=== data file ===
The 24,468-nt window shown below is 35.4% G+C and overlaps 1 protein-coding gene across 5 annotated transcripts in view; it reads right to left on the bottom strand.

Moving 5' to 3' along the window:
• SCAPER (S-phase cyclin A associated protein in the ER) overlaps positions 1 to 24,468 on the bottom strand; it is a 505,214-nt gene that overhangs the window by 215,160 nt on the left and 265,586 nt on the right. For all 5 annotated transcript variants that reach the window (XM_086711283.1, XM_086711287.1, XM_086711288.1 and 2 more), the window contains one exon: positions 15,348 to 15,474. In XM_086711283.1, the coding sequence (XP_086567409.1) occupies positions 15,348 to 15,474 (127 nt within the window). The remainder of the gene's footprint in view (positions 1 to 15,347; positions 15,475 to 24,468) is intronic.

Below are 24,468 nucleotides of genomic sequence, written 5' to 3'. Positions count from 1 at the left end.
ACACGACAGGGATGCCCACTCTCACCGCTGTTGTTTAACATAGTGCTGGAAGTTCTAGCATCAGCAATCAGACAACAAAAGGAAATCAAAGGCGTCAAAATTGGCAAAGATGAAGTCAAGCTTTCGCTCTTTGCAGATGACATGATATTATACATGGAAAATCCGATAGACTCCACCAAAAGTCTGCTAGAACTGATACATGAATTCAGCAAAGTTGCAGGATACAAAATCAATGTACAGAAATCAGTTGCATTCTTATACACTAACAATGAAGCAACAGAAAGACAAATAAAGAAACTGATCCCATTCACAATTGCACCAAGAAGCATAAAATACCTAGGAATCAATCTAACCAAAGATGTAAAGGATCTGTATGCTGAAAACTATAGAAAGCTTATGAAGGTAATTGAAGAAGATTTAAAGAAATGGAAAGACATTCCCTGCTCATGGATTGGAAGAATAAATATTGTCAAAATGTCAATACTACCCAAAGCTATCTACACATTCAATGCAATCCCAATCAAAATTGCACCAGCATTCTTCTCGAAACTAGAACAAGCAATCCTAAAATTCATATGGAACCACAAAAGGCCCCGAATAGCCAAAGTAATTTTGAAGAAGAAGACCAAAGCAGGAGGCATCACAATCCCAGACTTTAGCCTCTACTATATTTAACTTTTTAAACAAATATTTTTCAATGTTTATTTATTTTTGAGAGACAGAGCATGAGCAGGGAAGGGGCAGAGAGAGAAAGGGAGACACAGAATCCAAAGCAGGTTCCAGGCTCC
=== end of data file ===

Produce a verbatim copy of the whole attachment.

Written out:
The 24,468-nt window shown below is 35.4% G+C and overlaps 1 protein-coding gene across 5 annotated transcripts in view; it reads right to left on the bottom strand.

Moving 5' to 3' along the window:
• SCAPER (S-phase cyclin A associated protein in the ER) overlaps positions 1 to 24,468 on the bottom strand; it is a 505,214-nt gene that overhangs the window by 215,160 nt on the left and 265,586 nt on the right. For all 5 annotated transcript variants that reach the window (XM_086711283.1, XM_086711287.1, XM_086711288.1 and 2 more), the window contains one exon: positions 15,348 to 15,474. In XM_086711283.1, the coding sequence (XP_086567409.1) occupies positions 15,348 to 15,474 (127 nt within the window). The remainder of the gene's footprint in view (positions 1 to 15,347; positions 15,475 to 24,468) is intronic.

Below are 24,468 nucleotides of genomic sequence, written 5' to 3'. Positions count from 1 at the left end.
ACACGACAGGGATGCCCACTCTCACCGCTGTTGTTTAACATAGTGCTGGAAGTTCTAGCATCAGCAATCAGACAACAAAAGGAAATCAAAGGCGTCAAAATTGGCAAAGATGAAGTCAAGCTTTCGCTCTTTGCAGATGACATGATATTATACATGGAAAATCCGATAGACTCCACCAAAAGTCTGCTAGAACTGATACATGAATTCAGCAAAGTTGCAGGATACAAAATCAATGTACAGAAATCAGTTGCATTCTTATACACTAACAATGAAGCAACAGAAAGACAAATAAAGAAACTGATCCCATTCACAATTGCACCAAGAAGCATAAAATACCTAGGAATCAATCTAACCAAAGATGTAAAGGATCTGTATGCTGAAAACTATAGAAAGCTTATGAAGGTAATTGAAGAAGATTTAAAGAAATGGAAAGACATTCCCTGCTCATGGATTGGAAGAATAAATATTGTCAAAATGTCAATACTACCCAAAGCTATCTACACATTCAATGCAATCCCAATCAAAATTGCACCAGCATTCTTCTCGAAACTAGAACAAGCAATCCTAAAATTCATATGGAACCACAAAAGGCCCCGAATAGCCAAAGTAATTTTGAAGAAGAAGACCAAAGCAGGAGGCATCACAATCCCAGACTTTAGCCTCTACTATATTTAACTTTTTAAACAAATATTTTTCAATGTTTATTTATTTTTGAGAGACAGAGCATGAGCAGGGAAGGGGCAGAGAGAGAAAGGGAGACACAGAATCCAAAGCAGGTTCCAGGCTCC